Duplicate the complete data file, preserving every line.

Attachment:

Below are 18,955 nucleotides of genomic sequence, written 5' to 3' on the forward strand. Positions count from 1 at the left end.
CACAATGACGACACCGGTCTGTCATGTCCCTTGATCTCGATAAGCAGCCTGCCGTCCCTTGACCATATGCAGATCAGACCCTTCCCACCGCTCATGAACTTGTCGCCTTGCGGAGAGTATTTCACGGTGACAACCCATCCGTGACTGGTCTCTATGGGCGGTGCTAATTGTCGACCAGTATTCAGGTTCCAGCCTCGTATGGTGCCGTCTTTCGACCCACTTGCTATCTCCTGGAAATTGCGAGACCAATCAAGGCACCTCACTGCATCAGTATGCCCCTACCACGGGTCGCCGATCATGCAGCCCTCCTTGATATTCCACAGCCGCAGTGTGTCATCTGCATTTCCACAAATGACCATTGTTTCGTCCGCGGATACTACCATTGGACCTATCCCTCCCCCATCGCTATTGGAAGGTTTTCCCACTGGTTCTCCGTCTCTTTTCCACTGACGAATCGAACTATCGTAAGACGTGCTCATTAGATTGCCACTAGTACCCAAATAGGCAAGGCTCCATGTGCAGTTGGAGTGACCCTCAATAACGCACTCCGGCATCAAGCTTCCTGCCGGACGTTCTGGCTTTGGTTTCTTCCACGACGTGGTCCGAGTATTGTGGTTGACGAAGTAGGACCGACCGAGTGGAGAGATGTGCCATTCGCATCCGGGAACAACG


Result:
Below are 18,955 nucleotides of genomic sequence, written 5' to 3' on the forward strand. Positions count from 1 at the left end.
CACAATGACGACACCGGTCTGTCATGTCCCTTGATCTCGATAAGCAGCCTGCCGTCCCTTGACCATATGCAGATCAGACCCTTCCCACCGCTCATGAACTTGTCGCCTTGCGGAGAGTATTTCACGGTGACAACCCATCCGTGACTGGTCTCTATGGGCGGTGCTAATTGTCGACCAGTATTCAGGTTCCAGCCTCGTATGGTGCCGTCTTTCGACCCACTTGCTATCTCCTGGAAATTGCGAGACCAATCAAGGCACCTCACTGCATCAGTATGCCCCTACCACGGGTCGCCGATCATGCAGCCCTCCTTGATATTCCACAGCCGCAGTGTGTCATCTGCATTTCCACAAATGACCATTGTTTCGTCCGCGGATACTACCATTGGACCTATCCCTCCCCCATCGCTATTGGAAGGTTTTCCCACTGGTTCTCCGTCTCTTTTCCACTGACGAATCGAACTATCGTAAGACGTGCTCATTAGATTGCCACTAGTACCCAAATAGGCAAGGCTCCATGTGCAGTTGGAGTGACCCTCAATAACGCACTCCGGCATCAAGCTTCCTGCCGGACGTTCTGGCTTTGGTTTCTTCCACGACGTGGTCCGAGTATTGTGGTTGACGAAGTAGGACCGACCGAGTGGAGAGATGTGCCATTCGCATCCGGGAACAACG